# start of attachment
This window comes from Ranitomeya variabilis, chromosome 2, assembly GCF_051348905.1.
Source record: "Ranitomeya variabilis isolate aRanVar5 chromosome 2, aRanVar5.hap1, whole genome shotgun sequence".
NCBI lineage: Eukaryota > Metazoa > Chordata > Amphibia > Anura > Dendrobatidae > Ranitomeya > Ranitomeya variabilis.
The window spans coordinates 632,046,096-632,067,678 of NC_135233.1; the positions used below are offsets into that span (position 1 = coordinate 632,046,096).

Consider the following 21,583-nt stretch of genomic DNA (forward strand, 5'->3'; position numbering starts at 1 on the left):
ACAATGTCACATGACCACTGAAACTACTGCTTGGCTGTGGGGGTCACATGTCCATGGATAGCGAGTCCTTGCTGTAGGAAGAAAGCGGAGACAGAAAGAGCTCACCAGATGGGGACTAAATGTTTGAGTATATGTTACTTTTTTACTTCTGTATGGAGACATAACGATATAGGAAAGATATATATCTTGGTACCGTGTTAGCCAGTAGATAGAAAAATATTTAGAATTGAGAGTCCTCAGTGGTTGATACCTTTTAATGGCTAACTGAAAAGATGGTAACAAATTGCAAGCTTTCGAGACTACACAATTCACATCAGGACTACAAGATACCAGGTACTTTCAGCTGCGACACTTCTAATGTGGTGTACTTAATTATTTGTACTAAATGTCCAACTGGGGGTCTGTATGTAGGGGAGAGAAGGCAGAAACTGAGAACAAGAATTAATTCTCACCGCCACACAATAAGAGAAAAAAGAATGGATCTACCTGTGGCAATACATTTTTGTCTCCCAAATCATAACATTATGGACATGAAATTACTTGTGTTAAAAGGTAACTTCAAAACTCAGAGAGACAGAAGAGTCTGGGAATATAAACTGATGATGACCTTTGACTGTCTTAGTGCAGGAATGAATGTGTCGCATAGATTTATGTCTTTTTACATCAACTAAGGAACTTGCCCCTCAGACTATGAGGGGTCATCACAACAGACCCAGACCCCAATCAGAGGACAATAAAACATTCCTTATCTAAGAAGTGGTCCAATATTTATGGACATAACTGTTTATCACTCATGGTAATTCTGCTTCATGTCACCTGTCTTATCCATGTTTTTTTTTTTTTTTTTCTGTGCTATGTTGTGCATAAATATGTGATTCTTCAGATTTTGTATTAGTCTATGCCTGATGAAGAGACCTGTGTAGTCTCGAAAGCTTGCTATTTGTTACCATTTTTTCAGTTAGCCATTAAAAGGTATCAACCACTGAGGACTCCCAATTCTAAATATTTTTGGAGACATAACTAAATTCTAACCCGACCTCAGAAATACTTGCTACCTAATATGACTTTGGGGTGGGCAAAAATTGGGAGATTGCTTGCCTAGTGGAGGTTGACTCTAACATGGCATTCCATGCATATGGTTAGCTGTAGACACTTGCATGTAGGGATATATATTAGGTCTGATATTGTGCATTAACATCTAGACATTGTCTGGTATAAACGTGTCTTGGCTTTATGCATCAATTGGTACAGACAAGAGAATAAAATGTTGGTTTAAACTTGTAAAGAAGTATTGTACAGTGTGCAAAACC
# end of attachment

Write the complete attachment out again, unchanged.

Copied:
This window comes from Ranitomeya variabilis, chromosome 2, assembly GCF_051348905.1.
Source record: "Ranitomeya variabilis isolate aRanVar5 chromosome 2, aRanVar5.hap1, whole genome shotgun sequence".
NCBI lineage: Eukaryota > Metazoa > Chordata > Amphibia > Anura > Dendrobatidae > Ranitomeya > Ranitomeya variabilis.
The window spans coordinates 632,046,096-632,067,678 of NC_135233.1; the positions used below are offsets into that span (position 1 = coordinate 632,046,096).

Consider the following 21,583-nt stretch of genomic DNA (forward strand, 5'->3'; position numbering starts at 1 on the left):
ACAATGTCACATGACCACTGAAACTACTGCTTGGCTGTGGGGGTCACATGTCCATGGATAGCGAGTCCTTGCTGTAGGAAGAAAGCGGAGACAGAAAGAGCTCACCAGATGGGGACTAAATGTTTGAGTATATGTTACTTTTTTACTTCTGTATGGAGACATAACGATATAGGAAAGATATATATCTTGGTACCGTGTTAGCCAGTAGATAGAAAAATATTTAGAATTGAGAGTCCTCAGTGGTTGATACCTTTTAATGGCTAACTGAAAAGATGGTAACAAATTGCAAGCTTTCGAGACTACACAATTCACATCAGGACTACAAGATACCAGGTACTTTCAGCTGCGACACTTCTAATGTGGTGTACTTAATTATTTGTACTAAATGTCCAACTGGGGGTCTGTATGTAGGGGAGAGAAGGCAGAAACTGAGAACAAGAATTAATTCTCACCGCCACACAATAAGAGAAAAAAGAATGGATCTACCTGTGGCAATACATTTTTGTCTCCCAAATCATAACATTATGGACATGAAATTACTTGTGTTAAAAGGTAACTTCAAAACTCAGAGAGACAGAAGAGTCTGGGAATATAAACTGATGATGACCTTTGACTGTCTTAGTGCAGGAATGAATGTGTCGCATAGATTTATGTCTTTTTACATCAACTAAGGAACTTGCCCCTCAGACTATGAGGGGTCATCACAACAGACCCAGACCCCAATCAGAGGACAATAAAACATTCCTTATCTAAGAAGTGGTCCAATATTTATGGACATAACTGTTTATCACTCATGGTAATTCTGCTTCATGTCACCTGTCTTATCCATGTTTTTTTTTTTTTTTTTCTGTGCTATGTTGTGCATAAATATGTGATTCTTCAGATTTTGTATTAGTCTATGCCTGATGAAGAGACCTGTGTAGTCTCGAAAGCTTGCTATTTGTTACCATTTTTTCAGTTAGCCATTAAAAGGTATCAACCACTGAGGACTCCCAATTCTAAATATTTTTGGAGACATAACTAAATTCTAACCCGACCTCAGAAATACTTGCTACCTAATATGACTTTGGGGTGGGCAAAAATTGGGAGATTGCTTGCCTAGTGGAGGTTGACTCTAACATGGCATTCCATGCATATGGTTAGCTGTAGACACTTGCATGTAGGGATATATATTAGGTCTGATATTGTGCATTAACATCTAGACATTGTCTGGTATAAACGTGTCTTGGCTTTATGCATCAATTGGTACAGACAAGAGAATAAAATGTTGGTTTAAACTTGTAAAGAAGTATTGTACAGTGTGCAAAACC